A partnership of this kind is strategic for the two nonprofits. San Francisco-based Kiva asks its donors to lend as little as $25 to help small business owners in the poorest nations jump-start their business.
Meanwhile, Seattle-based Vittana works with local organizations to develop loan alternatives for low-income students, so they can pay their tuition and graduate on time.
According to a Vittana blog post, on April 2, all student loans that Vittana sources will appear on Kiva. What that means is that Vittana is asking Kiva’s community of donors to give $25 (or more) to help a student pay for college or university and secure a job after graduation. Potential donors can browse hundreds of student profiles online before providing a loan.
“With Kiva and Vittana working together, we can help to break the cycle of generational poverty and expand access to higher education by proving to financial markets that students can and do pay back loans,” said Kiva president Premal Shah in a statement.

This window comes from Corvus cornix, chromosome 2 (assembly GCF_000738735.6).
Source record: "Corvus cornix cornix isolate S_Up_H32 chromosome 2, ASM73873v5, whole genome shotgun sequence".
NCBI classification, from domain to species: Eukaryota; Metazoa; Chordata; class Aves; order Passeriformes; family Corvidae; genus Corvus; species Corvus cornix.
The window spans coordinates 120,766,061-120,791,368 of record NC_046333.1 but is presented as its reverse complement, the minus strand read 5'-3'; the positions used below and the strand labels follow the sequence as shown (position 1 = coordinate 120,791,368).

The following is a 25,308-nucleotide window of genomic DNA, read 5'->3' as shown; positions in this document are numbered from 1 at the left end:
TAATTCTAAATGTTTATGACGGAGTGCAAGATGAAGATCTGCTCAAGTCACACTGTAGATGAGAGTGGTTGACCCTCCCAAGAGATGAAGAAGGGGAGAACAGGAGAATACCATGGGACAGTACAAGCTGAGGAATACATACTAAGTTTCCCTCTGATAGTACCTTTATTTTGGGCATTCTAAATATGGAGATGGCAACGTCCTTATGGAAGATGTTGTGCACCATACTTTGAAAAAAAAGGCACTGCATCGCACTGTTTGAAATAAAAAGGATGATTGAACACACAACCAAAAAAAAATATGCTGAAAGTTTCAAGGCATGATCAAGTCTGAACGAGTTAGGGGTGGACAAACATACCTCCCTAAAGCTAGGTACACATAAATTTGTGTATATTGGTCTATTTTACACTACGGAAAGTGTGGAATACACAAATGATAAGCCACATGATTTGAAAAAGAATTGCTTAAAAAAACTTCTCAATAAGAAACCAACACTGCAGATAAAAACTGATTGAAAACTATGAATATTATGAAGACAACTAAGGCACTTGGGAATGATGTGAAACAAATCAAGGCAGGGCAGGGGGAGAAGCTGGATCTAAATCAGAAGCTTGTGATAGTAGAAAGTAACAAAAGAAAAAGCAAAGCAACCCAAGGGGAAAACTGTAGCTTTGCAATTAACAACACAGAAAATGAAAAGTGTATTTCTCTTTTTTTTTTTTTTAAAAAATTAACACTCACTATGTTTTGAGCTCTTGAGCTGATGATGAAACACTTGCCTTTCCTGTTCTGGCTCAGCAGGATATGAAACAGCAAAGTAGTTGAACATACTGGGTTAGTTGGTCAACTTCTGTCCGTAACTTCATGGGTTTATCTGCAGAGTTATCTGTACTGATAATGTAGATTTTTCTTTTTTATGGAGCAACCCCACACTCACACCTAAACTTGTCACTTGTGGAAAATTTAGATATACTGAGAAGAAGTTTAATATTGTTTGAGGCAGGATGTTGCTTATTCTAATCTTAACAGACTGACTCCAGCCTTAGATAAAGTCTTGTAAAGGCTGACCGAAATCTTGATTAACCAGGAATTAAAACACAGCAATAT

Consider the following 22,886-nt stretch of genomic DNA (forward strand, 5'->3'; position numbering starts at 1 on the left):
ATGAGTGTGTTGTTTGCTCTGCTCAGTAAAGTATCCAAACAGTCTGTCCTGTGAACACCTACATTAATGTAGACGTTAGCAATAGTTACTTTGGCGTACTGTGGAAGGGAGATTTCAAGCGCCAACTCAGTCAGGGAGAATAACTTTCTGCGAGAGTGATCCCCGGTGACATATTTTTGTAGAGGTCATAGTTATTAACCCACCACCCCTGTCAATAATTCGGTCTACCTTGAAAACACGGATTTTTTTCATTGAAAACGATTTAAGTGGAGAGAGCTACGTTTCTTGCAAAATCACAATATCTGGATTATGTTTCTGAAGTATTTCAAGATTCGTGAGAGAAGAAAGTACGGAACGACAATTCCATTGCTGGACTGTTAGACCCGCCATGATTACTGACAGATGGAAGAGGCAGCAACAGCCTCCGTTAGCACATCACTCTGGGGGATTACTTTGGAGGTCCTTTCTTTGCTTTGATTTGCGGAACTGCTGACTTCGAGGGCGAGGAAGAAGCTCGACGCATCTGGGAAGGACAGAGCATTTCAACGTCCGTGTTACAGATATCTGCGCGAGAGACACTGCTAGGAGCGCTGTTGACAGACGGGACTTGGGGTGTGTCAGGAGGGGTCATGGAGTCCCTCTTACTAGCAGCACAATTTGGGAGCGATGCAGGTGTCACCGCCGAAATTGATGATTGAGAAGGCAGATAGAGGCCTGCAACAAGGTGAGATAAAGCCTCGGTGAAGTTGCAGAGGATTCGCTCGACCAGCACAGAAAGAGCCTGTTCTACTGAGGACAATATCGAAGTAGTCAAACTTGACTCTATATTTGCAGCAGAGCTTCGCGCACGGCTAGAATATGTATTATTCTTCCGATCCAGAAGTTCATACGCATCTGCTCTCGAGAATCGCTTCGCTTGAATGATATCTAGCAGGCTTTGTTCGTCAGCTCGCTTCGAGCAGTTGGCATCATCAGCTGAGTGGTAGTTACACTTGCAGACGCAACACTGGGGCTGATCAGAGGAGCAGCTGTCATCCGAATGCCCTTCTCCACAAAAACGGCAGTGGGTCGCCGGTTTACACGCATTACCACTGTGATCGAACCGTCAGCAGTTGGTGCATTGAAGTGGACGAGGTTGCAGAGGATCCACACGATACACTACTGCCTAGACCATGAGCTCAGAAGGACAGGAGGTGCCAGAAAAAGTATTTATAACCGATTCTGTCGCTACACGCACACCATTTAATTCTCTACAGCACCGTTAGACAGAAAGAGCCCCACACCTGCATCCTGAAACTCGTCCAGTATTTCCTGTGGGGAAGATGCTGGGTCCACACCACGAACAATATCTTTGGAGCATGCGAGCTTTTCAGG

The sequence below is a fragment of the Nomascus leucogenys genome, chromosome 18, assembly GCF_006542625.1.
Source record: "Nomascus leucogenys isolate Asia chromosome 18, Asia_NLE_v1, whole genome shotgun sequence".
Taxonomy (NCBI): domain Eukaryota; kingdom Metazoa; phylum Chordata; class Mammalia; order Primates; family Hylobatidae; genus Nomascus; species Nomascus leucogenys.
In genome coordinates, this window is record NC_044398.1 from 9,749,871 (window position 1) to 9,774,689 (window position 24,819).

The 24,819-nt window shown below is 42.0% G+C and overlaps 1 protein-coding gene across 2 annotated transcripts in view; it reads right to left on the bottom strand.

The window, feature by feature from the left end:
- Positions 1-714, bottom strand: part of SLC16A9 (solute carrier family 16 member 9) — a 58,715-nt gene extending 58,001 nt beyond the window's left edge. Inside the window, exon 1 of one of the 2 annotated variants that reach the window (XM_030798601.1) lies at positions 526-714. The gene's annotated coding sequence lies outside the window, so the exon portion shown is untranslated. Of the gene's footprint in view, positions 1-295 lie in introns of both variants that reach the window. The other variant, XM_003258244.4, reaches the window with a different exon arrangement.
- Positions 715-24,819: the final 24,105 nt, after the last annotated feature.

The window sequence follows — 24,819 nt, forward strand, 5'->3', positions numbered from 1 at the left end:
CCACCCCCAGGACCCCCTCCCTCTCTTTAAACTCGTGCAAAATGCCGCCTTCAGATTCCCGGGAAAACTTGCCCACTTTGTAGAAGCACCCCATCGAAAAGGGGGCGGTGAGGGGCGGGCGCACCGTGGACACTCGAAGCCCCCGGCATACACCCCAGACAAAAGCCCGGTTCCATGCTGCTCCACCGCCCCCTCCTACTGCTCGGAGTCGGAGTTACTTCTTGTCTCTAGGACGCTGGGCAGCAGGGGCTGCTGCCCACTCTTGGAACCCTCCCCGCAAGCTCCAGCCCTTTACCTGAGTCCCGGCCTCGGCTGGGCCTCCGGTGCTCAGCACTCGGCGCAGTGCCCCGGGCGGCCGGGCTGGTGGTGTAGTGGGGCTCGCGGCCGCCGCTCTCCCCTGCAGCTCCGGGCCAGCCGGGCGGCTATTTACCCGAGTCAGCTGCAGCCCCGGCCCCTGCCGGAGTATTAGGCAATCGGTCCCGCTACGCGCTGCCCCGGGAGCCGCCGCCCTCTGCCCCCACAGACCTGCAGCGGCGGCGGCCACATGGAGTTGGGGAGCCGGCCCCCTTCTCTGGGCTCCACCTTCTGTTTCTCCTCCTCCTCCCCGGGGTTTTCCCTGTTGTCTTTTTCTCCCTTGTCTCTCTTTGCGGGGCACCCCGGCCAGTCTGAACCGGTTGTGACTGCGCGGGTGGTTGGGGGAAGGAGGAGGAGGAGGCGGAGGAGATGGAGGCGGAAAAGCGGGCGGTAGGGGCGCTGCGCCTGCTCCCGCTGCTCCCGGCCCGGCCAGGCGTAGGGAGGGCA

The organizations say they are solving a huge need, given that student loans are scarce in the developing world. Students outside of the U.S. and Europe don’t typically have the credit history to prove that they can pay back loans on time. This makes banks and other financial institutions reluctant to lend to young people.
In 2014, Vittana and Kiva hope to help some 20,000 students access these “crowdfunded” loans for their tuition across Latin America, Southeast Asia, and Africa. They will focus on countries where job opportunities are fairly abundant but typically require a candidate to have a college degree.
To date Kiva and Vittana claim to have crowdfunded $232,000 for 231 students.
Kiva portfolio manager Carlos Pierre said the company plan additional partnerships in the future. “We are very open to partnerships with other socially minded enterprises,” he said.